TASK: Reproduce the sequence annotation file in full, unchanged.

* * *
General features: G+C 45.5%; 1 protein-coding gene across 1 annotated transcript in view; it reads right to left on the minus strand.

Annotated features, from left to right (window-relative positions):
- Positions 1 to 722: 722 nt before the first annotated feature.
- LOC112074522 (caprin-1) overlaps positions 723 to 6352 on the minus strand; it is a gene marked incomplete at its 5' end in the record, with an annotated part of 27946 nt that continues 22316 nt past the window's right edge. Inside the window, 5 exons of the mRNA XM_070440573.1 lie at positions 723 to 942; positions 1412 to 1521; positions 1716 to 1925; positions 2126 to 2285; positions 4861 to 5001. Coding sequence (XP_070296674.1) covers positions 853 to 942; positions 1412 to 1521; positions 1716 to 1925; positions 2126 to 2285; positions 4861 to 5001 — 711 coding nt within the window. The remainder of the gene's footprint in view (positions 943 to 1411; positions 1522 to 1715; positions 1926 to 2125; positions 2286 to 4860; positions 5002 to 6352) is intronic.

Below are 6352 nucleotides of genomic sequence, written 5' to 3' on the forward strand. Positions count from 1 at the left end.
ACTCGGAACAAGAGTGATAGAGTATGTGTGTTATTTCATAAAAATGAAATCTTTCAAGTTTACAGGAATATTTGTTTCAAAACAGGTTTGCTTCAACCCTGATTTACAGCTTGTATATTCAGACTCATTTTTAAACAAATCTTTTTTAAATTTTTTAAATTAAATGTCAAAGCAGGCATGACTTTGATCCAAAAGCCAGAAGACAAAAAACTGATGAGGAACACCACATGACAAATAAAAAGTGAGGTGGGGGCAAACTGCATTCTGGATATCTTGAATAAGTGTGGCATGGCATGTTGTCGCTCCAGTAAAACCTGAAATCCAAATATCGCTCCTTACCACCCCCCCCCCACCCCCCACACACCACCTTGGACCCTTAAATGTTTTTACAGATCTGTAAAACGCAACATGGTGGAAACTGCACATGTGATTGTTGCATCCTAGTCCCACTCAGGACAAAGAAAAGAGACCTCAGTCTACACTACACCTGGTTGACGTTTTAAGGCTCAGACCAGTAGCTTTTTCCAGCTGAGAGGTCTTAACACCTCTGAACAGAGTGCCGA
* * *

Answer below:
General features: G+C 45.5%; 1 protein-coding gene across 1 annotated transcript in view; it reads right to left on the minus strand.

Annotated features, from left to right (window-relative positions):
- Positions 1 to 722: 722 nt before the first annotated feature.
- LOC112074522 (caprin-1) overlaps positions 723 to 6352 on the minus strand; it is a gene marked incomplete at its 5' end in the record, with an annotated part of 27946 nt that continues 22316 nt past the window's right edge. Inside the window, 5 exons of the mRNA XM_070440573.1 lie at positions 723 to 942; positions 1412 to 1521; positions 1716 to 1925; positions 2126 to 2285; positions 4861 to 5001. Coding sequence (XP_070296674.1) covers positions 853 to 942; positions 1412 to 1521; positions 1716 to 1925; positions 2126 to 2285; positions 4861 to 5001 — 711 coding nt within the window. The remainder of the gene's footprint in view (positions 943 to 1411; positions 1522 to 1715; positions 1926 to 2125; positions 2286 to 4860; positions 5002 to 6352) is intronic.

Below are 6352 nucleotides of genomic sequence, written 5' to 3' on the forward strand. Positions count from 1 at the left end.
ACTCGGAACAAGAGTGATAGAGTATGTGTGTTATTTCATAAAAATGAAATCTTTCAAGTTTACAGGAATATTTGTTTCAAAACAGGTTTGCTTCAACCCTGATTTACAGCTTGTATATTCAGACTCATTTTTAAACAAATCTTTTTTAAATTTTTTAAATTAAATGTCAAAGCAGGCATGACTTTGATCCAAAAGCCAGAAGACAAAAAACTGATGAGGAACACCACATGACAAATAAAAAGTGAGGTGGGGGCAAACTGCATTCTGGATATCTTGAATAAGTGTGGCATGGCATGTTGTCGCTCCAGTAAAACCTGAAATCCAAATATCGCTCCTTACCACCCCCCCCCCACCCCCCACACACCACCTTGGACCCTTAAATGTTTTTACAGATCTGTAAAACGCAACATGGTGGAAACTGCACATGTGATTGTTGCATCCTAGTCCCACTCAGGACAAAGAAAAGAGACCTCAGTCTACACTACACCTGGTTGACGTTTTAAGGCTCAGACCAGTAGCTTTTTCCAGCTGAGAGGTCTTAACACCTCTGAACAGAGTGCCGA